New England product, 2008

Vets and newbs vie for your vote
By MICHAEL BRODEUR  |  September 11, 2008

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ARENA-FRIENDLY: Expect a full-length from Township in late October.

It’s hard enough for bands to get any attention from their local public without some pesky election coming in and hogging the spotlight. Not one of the Boston outfits dropping new CDs over the next few months is grappling with any particular public scandal: no secessionist tendencies, no unwed-teenage-mothering, no baggy-faced warmongering — how is your average power trio supposed to compete? It might be futile to expect a catchy EP to rival the importance of the free world’s fate, but allow me to present the top candidates for a successful term in your stereo. As it happens, the fall selection is a mix of experienced mavericks and innovative up-and-comers. The good news is that none of them is a delusional Alaskan hockey mom whose voice is enough to split the very bones of your skull.

Take AMANDA PALMER’s proper solo debut, Who Killed Amanda Palmer?, which is due this Tuesday, September 16, on Roadrunner. Often centering on Palmer’s smoldering voice and a robust (if lonely) piano and sleek strings, it’s a far cry from the hyperstylized output of her Dresden Dolls. If you missed her two-night stand at the Brattle, where she premiered a series of videos (that together make up a film) for the album, you might have to paint on your patient face: Palmer will be in Europe until November. In the meantime, you can get acquainted with the concept on YouTube.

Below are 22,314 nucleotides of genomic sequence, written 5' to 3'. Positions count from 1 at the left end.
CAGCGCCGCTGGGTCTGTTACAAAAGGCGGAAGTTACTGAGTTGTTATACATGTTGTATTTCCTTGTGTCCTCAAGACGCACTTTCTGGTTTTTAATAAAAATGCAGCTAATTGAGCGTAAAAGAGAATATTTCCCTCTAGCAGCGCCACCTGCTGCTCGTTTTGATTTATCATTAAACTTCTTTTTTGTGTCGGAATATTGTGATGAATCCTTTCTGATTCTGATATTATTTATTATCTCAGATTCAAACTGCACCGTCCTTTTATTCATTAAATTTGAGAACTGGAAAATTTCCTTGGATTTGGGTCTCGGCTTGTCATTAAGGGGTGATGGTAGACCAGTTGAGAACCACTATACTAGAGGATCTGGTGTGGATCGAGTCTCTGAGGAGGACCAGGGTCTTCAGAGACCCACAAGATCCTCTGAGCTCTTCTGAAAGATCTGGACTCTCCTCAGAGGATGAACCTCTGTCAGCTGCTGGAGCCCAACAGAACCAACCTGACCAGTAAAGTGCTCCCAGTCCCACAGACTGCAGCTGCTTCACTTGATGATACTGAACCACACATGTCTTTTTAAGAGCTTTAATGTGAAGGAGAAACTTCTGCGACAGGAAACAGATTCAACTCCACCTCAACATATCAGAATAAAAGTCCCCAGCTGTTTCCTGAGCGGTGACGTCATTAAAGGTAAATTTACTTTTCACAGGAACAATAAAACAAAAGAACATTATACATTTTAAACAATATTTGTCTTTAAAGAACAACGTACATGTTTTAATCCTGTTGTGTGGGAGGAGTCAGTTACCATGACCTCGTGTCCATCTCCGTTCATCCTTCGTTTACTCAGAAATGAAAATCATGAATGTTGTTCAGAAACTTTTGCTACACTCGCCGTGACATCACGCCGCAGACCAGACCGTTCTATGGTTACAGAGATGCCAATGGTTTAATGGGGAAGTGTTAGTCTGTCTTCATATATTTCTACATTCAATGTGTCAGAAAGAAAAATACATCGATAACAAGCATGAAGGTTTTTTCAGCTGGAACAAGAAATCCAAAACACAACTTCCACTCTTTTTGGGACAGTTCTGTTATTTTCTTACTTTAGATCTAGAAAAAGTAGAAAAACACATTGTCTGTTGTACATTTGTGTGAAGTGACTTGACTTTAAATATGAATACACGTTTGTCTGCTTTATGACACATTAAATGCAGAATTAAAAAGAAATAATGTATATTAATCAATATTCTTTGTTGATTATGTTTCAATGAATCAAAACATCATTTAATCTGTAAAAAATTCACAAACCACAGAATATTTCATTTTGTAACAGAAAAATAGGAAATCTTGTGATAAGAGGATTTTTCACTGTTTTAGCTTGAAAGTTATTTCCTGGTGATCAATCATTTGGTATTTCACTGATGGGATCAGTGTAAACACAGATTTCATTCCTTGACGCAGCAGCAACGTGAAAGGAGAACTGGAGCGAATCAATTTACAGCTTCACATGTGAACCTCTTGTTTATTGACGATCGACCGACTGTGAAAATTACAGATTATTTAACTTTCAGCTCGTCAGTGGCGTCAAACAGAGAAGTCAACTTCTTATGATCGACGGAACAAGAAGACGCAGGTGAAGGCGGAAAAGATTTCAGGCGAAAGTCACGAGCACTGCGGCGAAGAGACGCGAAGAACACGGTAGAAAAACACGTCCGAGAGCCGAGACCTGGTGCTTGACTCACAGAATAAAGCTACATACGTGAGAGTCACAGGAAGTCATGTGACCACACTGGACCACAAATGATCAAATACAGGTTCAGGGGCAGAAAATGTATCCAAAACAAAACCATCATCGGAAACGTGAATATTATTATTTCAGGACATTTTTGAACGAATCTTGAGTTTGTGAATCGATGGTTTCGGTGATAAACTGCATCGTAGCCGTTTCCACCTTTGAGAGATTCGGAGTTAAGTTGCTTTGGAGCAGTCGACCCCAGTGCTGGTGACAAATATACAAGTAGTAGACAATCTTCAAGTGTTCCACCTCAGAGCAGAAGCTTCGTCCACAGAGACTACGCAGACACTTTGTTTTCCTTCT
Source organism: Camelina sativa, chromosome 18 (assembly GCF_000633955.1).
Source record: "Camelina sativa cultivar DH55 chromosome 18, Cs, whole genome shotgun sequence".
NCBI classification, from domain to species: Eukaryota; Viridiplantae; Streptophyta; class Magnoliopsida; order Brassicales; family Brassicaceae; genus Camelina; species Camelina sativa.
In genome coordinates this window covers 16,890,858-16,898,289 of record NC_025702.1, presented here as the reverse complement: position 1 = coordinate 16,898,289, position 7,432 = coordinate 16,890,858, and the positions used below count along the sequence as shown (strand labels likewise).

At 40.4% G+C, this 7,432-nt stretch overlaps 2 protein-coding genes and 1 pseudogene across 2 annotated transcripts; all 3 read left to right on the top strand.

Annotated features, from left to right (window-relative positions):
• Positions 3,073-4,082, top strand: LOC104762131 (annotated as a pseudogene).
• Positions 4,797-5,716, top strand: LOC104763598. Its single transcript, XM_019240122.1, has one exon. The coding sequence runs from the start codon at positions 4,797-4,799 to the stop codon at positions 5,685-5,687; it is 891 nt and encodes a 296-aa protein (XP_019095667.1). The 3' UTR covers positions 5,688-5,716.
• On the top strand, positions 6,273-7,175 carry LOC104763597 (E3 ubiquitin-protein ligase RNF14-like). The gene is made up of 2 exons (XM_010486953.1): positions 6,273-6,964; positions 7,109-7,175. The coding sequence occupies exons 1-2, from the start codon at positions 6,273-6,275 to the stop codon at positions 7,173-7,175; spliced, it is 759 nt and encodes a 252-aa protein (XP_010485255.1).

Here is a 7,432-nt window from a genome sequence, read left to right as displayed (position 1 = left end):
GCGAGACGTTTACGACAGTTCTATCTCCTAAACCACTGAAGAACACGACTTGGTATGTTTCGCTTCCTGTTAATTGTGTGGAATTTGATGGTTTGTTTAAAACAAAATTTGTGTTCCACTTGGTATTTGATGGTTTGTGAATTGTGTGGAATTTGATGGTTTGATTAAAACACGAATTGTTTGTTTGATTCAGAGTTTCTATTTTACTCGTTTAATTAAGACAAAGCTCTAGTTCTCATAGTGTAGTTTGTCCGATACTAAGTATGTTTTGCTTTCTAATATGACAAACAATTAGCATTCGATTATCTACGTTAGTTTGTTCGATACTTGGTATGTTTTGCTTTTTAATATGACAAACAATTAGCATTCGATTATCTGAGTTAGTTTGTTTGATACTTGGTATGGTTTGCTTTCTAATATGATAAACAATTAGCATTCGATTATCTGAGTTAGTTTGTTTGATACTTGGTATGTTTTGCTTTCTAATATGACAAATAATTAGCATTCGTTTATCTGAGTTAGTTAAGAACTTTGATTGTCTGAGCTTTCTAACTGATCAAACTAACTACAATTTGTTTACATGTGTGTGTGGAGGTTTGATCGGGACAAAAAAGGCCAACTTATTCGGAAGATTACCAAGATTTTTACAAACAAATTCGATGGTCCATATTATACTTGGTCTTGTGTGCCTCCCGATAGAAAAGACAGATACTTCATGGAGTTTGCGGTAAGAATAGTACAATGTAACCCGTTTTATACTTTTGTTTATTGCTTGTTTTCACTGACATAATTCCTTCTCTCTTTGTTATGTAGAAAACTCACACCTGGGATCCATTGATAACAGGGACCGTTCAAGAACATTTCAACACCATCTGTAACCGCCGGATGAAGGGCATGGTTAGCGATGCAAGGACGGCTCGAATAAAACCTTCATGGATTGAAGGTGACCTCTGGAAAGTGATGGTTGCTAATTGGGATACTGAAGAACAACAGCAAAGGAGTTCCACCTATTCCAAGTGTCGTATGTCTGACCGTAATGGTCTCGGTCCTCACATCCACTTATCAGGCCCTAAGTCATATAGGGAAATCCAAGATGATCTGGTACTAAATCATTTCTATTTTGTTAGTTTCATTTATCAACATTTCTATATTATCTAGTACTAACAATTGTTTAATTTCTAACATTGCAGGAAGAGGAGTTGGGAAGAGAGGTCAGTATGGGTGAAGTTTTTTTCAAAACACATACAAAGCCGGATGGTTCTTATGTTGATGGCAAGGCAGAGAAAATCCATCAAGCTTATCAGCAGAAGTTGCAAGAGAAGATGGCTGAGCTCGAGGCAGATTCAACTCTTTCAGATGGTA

For the Lynchian weirdness suggested by Palmer’s title (but not quite fulfilled in the album), turn to the ever-prolific RICK BERLIN, whose Old Stag (Hi-N-Dry) will be led out on September 22. Recorded with Joe Stewart at Berlin’s JP digs on Centre Street (except for some incredible string arrangements, which were tracked in a BU classroom), Stag picks up where 2006’s Me & Van Gogh left off: brilliant lyricism (see: “Happy Lesbians in the Snow” and “John Lennon’s Nose”), tender and varied instrumentation, and Berlin’s tremulous vocal like a flickering bulb at the dark end of a creepy hallway. It may be his best recording yet — which is saying a lot. He’ll no doubt have copies at the ready for his September 22 show with Casey Malloy at Jacque’s Cabaret — now that’ll be Lynchy.

By now, Boston’s Dopamine label is borderline venerable, and the folks there are demonstrating their fortitude by diversifying the ol’ post-hardcore portfolio a bit, as witness the pair of singles they’ll have out this fall. To these ears, AGE RINGS’ “Rock and Roll Is Dead”/“Caught Up in the Sound” recalls the stripe of not-quite-alt-country-because-it-actually-rocks that Frank Black dealt in when he first de-Pixied. The single will also include remixes of a pair of older tunes courtesy of KIDWOLFMAN and DJ DIE YOUNG. The other release is from Die Young and floor-filler extraordinaire BALTIMORODER: their bumpin’ Cat EP drops on September 23. This near-dangerous double dose of Dopamine will be administered with a grand affair at Great Scott on October 11 featuring the Rings, Die Young, Baltimoroder, Hooray for Earth and Viva Viva (who, by the by, I just love).

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Related: Dollhouses and dream states, Winged feet, Sight unseen, More more >
  Topics: Music Features , Dresden Dolls, John Lennon, Frank Black,  More more >
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